Thursday, 27 April 2017



BOOK 173: SLOUCHING TOWARDS BETHLEHEM: JOAN DIDION

Slouching Towards Bethlehem is a 1968 collection of essays by Joan Didion that mainly describes her experiences in California during the 1960s. It takes its title from the poem "The Second Coming", by W. B. Yeats. The contents of this book are reprinted in Didion's We Tell Ourselves Stories in Order to Live: Collected Nonfiction (2006).

The title essay describes Didion's impressions of the Haight-Ashbury district of San Francisco during the neighborhood's heyday as a countercultural center. In contrast to the more utopian image of the milieu promoted by counterculture sympathizers then and now, Didion offered a rather grim portrayal of the goings-on, including an encounter with a pre-school-age child who was given LSD by her parents.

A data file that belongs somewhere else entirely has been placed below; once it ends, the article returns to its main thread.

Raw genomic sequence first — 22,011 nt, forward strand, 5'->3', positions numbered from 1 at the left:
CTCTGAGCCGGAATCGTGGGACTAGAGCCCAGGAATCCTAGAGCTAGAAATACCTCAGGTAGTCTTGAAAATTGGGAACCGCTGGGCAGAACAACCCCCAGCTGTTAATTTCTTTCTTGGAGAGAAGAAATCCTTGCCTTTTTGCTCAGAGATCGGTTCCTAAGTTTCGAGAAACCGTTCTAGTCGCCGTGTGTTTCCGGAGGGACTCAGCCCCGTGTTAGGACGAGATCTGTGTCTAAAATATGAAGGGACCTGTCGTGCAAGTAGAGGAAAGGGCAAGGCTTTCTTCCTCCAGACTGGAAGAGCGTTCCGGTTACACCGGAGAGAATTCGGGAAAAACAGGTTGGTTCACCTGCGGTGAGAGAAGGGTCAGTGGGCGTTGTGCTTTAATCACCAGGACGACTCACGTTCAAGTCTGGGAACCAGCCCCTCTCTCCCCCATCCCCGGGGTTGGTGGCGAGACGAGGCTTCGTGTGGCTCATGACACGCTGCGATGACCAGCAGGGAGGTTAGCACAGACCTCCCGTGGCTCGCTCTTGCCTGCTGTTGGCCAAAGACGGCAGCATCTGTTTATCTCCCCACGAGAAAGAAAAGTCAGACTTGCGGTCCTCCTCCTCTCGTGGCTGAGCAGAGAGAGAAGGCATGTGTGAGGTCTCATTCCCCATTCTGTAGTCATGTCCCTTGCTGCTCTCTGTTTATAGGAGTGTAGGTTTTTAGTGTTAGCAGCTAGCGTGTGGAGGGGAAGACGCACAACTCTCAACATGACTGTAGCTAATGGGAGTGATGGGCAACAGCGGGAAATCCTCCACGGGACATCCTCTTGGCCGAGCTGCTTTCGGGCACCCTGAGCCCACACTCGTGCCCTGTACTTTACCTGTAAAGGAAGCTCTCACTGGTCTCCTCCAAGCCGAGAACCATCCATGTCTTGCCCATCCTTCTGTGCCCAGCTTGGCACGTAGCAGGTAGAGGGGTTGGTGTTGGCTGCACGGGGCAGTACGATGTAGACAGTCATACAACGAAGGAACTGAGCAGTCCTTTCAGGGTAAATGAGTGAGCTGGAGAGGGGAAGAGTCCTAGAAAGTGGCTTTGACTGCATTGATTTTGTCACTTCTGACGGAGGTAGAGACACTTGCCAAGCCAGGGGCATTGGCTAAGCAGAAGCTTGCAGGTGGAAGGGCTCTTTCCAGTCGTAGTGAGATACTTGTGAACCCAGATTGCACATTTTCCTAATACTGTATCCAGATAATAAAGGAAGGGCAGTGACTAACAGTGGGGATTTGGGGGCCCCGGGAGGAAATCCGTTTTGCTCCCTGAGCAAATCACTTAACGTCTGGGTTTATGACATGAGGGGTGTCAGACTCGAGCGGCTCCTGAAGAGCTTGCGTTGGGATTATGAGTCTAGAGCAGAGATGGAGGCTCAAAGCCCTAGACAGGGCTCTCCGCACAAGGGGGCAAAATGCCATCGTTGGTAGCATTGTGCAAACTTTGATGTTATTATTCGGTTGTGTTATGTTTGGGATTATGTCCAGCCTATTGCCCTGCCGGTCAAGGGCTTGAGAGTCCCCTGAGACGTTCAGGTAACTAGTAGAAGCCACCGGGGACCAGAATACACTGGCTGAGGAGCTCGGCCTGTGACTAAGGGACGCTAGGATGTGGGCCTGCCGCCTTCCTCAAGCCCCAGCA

In The New York Times Book Review, the novelist and screenwriter Dan Wakefield wrote, "Didion's first collection of nonfiction writing, Slouching Towards Bethlehem, brings together some of the finest magazine pieces published by anyone in this country in recent years. Now that Truman Capote has pronounced that such work may achieve the stature of 'art,' perhaps it is possible for this collection to be recognized as it should be: not as a better or worse example of what some people call 'mere journalism,' but as a rich display of some of the best prose written today in this country."




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